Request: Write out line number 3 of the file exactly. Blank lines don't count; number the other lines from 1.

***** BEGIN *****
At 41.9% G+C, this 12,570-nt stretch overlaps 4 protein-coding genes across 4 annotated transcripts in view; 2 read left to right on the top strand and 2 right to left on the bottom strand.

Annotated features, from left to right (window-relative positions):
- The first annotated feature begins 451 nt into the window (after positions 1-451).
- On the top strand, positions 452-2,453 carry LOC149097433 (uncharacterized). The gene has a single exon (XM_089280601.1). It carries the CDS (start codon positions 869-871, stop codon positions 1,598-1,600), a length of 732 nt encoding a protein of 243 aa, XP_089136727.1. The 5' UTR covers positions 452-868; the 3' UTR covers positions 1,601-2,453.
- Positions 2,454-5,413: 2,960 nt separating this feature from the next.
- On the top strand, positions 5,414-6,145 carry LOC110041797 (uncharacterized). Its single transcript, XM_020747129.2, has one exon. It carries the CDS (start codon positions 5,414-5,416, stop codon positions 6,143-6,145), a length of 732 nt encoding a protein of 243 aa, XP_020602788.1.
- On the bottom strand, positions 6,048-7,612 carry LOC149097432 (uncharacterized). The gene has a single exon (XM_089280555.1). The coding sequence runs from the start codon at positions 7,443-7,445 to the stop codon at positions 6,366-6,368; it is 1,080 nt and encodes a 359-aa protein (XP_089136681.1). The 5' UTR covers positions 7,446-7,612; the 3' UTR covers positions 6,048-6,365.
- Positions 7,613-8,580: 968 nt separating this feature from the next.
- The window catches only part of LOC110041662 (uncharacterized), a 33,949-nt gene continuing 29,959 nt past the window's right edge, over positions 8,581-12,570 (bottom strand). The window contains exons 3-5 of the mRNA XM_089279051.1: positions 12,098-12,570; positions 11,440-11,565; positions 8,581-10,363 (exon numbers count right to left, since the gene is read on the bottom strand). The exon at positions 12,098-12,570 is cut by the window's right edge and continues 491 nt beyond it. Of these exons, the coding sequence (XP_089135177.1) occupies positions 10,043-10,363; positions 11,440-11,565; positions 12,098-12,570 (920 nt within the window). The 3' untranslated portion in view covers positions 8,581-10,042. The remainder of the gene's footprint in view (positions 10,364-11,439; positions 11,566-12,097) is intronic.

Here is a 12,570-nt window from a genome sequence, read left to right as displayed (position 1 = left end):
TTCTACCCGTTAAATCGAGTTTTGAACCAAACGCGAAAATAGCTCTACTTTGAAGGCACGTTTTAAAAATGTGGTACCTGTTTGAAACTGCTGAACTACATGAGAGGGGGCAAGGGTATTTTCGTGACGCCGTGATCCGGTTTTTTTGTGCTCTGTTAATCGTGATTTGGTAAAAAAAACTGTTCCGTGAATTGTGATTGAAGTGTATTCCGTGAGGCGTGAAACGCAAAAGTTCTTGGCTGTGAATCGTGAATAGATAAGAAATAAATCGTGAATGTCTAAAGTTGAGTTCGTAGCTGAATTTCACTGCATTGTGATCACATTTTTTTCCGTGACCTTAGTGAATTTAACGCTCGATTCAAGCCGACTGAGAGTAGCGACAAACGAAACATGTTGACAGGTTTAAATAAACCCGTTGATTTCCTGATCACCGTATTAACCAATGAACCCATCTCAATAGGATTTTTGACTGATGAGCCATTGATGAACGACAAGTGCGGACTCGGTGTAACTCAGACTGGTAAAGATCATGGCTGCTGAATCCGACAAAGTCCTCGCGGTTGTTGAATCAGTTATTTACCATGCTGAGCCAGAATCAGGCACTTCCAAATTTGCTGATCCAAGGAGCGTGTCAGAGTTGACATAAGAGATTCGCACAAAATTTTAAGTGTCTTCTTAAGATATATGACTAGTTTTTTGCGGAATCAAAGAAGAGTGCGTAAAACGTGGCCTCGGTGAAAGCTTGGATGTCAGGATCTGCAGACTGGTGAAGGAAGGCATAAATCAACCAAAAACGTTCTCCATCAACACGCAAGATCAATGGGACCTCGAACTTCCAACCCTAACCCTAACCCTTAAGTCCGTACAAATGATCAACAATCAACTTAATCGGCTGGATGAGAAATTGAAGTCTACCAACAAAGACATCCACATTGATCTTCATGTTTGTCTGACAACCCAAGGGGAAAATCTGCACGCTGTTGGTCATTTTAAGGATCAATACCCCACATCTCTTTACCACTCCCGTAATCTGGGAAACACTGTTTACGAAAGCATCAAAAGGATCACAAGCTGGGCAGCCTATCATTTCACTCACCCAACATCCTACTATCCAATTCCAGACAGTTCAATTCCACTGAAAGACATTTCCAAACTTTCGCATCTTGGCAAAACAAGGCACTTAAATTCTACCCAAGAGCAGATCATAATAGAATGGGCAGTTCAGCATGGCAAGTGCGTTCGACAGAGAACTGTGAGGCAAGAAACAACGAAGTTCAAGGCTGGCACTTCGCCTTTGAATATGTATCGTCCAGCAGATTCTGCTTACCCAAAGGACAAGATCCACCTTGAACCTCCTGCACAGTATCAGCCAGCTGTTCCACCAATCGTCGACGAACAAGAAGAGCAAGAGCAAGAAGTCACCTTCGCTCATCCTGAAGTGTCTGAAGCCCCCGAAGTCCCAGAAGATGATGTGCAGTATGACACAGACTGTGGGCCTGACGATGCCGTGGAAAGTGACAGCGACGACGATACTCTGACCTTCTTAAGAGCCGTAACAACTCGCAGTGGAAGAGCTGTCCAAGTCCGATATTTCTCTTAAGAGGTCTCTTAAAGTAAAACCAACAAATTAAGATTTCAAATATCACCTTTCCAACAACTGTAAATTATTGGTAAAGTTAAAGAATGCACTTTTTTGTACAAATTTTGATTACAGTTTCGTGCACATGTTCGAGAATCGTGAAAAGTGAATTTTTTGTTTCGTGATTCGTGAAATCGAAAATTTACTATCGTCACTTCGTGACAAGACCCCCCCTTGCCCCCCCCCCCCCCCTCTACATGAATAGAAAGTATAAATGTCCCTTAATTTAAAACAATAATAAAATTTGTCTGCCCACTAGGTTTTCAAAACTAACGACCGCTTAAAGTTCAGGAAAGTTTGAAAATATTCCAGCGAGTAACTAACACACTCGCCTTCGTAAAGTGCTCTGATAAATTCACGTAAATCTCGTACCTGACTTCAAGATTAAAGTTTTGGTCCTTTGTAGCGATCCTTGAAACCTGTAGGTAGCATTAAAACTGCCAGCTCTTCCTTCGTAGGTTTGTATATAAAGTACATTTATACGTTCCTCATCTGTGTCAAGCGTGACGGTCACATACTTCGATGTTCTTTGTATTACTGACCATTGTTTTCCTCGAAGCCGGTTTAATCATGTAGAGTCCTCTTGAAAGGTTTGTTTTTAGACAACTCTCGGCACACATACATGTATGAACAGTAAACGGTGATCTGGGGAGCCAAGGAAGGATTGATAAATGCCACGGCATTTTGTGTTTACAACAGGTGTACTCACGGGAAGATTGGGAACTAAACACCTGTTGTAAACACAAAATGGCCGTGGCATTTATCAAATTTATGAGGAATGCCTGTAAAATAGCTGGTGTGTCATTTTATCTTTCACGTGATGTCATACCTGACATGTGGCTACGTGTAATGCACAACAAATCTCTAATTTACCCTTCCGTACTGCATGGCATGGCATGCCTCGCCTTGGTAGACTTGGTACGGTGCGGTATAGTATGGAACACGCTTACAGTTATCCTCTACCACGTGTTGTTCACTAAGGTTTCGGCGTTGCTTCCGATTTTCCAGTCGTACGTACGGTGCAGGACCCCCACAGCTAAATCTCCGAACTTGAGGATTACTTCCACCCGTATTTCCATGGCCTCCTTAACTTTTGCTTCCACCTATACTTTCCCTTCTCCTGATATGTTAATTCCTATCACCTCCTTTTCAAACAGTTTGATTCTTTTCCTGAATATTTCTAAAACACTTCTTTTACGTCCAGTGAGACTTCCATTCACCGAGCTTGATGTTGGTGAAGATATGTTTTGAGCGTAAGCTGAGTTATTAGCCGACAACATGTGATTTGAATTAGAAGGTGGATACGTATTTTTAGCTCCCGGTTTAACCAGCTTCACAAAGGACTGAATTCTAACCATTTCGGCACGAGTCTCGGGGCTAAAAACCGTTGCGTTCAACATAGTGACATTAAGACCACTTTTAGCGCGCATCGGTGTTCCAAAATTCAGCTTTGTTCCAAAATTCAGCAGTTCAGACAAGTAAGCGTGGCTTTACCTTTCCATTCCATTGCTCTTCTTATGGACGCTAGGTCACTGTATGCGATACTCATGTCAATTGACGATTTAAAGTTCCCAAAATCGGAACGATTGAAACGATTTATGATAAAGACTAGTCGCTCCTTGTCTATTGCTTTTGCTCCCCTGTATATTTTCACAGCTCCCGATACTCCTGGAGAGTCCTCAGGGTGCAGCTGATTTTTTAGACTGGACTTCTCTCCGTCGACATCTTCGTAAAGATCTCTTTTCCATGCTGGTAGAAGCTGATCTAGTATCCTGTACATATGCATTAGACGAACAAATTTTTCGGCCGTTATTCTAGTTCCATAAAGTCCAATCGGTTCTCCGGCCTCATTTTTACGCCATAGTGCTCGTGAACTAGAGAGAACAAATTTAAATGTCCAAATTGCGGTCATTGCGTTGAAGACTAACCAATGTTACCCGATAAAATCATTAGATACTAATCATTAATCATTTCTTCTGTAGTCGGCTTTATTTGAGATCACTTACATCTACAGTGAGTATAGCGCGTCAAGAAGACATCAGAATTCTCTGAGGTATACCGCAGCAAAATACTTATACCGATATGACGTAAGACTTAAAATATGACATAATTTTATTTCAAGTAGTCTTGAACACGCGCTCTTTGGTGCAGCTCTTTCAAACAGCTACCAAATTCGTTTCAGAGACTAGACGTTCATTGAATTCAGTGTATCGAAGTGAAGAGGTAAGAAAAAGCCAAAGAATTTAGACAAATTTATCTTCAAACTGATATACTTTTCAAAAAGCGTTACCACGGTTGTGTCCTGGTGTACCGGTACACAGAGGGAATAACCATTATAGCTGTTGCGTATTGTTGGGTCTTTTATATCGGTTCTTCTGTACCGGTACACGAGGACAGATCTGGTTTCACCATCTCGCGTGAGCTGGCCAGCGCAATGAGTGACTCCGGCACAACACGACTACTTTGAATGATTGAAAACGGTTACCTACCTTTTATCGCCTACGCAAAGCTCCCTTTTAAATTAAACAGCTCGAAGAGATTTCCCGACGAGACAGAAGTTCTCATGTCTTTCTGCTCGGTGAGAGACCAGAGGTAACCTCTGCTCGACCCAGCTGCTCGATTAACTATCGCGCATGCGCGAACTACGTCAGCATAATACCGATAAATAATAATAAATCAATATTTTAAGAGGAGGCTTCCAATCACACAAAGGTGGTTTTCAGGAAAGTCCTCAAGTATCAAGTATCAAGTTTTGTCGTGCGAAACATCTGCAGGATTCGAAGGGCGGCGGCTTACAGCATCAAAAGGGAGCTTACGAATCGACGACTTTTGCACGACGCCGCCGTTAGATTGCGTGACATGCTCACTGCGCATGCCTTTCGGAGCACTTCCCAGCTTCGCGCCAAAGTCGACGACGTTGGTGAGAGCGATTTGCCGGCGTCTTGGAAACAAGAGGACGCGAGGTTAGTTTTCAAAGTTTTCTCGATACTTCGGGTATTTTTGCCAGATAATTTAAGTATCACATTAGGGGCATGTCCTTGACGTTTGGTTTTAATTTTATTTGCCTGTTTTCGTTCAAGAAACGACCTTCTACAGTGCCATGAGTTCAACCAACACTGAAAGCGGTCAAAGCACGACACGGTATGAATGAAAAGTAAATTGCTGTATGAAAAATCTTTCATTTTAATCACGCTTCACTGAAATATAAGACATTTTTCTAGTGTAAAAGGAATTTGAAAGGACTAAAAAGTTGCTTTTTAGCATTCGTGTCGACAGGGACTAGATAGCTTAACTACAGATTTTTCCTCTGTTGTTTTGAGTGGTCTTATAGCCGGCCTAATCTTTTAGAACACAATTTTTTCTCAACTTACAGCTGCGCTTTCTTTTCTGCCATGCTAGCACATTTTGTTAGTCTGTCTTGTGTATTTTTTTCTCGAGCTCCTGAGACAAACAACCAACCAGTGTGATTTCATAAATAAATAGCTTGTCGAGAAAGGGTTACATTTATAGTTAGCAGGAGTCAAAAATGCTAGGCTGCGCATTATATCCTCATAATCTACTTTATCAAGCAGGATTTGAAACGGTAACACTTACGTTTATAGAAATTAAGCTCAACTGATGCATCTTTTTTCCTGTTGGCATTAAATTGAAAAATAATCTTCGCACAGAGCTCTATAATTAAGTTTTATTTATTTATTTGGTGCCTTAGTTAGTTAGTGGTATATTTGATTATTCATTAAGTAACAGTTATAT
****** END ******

- The first annotated feature begins 451 nt into the window (after positions 1-451).